We sat down with Welsh Artist Patrick Killian as he discussed his journey of illustrating some of the most famous moments in combat sports, and how he got to blend his passions for ‘the arts’ and MMA through his craft.
From the age of 16, Patrick Killian found himself in a peculiar position. During the week, he was a normal art student plying his trade and picking his colors as he worked his way through college. During the weekend, he was boxing for his country of Wales, amassing a total of 45 fights in the span of five years, winning 35 of those bouts in the process. At the time, he was training at Cwmcarn boxing club with Gary Butcher and Dennis Rogers. At 23, Killian considered turning pro with the Enzo Calzaghe camp if it wasn’t for some nagging hand injuries and boxing politics that were complicating his career(s) in more ways than one.
In 1995, Killian would leave college and go on to chase his dreams as an artist. His passion was simply to catch those same fighters, which were in many ways his heroes, on camera and ‘capture their essence’ through his art. At that same time, his interest in boxing hit an apex as some of the ‘political issues’ around the scene led him to greener pastures in the martial arts world. Killian would go on to pick up Aikido and Jiu-Jitsu in the following years as a way to keep himself active and learn valuable self-defense.
Whether it’s “Iron” Mike Tyson, Jon “Bones” Jones, or Vasyl Lomachenko, Patrick Killian brings a unique impact to the canvas with vivid colors and stylistic flair for each painting. That striving for perfection is a similar goal for many artists, but Killian has channeled that need over the years into developing pieces of art that envelop anyone who comes across it. Every commission is a new challenge for Killian, and each stroke of the brush is another attempt at capturing that same ‘it’ factor that makes his subjects so special.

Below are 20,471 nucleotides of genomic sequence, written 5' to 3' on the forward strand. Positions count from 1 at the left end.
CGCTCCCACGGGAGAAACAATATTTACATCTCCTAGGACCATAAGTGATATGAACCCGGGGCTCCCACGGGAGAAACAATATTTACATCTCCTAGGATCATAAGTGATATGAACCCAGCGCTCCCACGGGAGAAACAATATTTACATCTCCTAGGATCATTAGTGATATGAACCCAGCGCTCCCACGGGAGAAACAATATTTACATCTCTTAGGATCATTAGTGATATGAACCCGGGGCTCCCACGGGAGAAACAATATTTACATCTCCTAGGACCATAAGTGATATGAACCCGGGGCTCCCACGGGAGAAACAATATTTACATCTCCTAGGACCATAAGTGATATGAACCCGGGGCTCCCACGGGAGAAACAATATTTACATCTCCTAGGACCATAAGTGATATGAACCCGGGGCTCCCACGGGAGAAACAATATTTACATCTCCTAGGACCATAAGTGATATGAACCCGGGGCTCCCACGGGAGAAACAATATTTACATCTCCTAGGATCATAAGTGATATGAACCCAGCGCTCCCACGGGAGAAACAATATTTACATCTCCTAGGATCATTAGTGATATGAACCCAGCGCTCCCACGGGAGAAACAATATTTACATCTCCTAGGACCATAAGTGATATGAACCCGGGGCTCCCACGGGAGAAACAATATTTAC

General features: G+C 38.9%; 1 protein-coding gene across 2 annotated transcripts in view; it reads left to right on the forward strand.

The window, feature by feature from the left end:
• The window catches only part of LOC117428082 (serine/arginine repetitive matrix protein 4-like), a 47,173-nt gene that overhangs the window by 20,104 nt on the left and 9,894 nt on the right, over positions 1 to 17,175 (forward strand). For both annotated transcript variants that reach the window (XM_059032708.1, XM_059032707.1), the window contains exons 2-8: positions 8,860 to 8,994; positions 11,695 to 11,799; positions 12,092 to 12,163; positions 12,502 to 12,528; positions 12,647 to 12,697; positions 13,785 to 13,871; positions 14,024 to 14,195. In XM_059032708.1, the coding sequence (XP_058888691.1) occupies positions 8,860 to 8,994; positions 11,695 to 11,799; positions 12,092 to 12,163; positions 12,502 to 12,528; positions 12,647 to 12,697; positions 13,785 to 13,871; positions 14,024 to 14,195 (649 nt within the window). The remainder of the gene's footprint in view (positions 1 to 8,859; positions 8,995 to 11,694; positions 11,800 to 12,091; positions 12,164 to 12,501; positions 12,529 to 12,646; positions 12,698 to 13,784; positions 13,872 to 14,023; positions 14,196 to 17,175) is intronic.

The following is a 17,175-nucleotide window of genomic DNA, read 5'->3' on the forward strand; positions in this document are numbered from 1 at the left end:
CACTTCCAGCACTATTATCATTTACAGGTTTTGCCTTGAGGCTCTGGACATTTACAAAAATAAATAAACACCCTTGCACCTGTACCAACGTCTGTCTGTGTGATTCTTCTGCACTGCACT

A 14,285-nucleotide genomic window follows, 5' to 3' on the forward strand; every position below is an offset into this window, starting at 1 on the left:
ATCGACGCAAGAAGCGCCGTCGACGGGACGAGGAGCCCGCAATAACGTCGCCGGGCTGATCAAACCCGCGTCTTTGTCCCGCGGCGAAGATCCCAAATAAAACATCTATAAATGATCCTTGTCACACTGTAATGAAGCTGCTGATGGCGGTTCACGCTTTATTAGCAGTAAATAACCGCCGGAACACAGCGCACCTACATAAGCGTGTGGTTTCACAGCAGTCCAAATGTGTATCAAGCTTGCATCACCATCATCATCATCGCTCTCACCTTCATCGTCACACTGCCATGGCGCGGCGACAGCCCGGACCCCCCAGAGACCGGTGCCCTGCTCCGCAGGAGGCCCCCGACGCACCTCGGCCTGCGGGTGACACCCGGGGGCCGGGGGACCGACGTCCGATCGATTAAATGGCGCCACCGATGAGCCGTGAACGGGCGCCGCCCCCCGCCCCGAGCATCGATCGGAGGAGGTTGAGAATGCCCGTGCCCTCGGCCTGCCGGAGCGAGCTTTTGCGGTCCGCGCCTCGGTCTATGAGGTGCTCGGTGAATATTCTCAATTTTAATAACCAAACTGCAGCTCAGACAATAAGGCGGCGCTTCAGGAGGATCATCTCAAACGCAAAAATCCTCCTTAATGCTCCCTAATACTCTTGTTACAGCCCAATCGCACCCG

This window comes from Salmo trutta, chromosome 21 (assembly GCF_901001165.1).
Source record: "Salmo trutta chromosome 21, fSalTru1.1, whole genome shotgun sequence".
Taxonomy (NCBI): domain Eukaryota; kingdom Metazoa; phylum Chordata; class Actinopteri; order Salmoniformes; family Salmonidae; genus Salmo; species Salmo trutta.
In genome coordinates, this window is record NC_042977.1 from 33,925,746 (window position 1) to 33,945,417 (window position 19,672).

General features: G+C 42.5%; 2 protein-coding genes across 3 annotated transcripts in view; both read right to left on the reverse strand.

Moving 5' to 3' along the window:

[perfectpullquote align=”full” bordertop=”false” cite=”” link=”” color=”” class=”” size=”16″]”I think as an artist … you try to do everything to perfection. But later on in my career, I just wanted to try and develop my own style a little bit more. Something with substance, with more impact. There’s a lot more color in my work now. I get quite bored of just copying an image.”[/perfectpullquote]
Patrick Killian mused over some of his biggest combat sports inspirations, from Tyson to McGregor to regional favorites like Brett Johns that give him that inspiration to continue doing what he does best. His more recent work on fighters like Singh Bhullar and Marc Diakiese have been lauded by the fighters themselves and received extremely well. His now infamous paintings of Nate Diaz bloodied up after his UFC 196 victory, as well as the iconic Mayweather-McGregor face-off have been purchased by Dana White and featured in the new UFC Headquarters.
If you’re in Las Vegas for fight week, you can view Killian’s latest paintings for UFC 219 featuring both Cris “Cyborg” and Holly Holm, as well as his Marc Diakiese piece which will be exhibited at the Sake Rok After Party, near the T-Mobile Arena.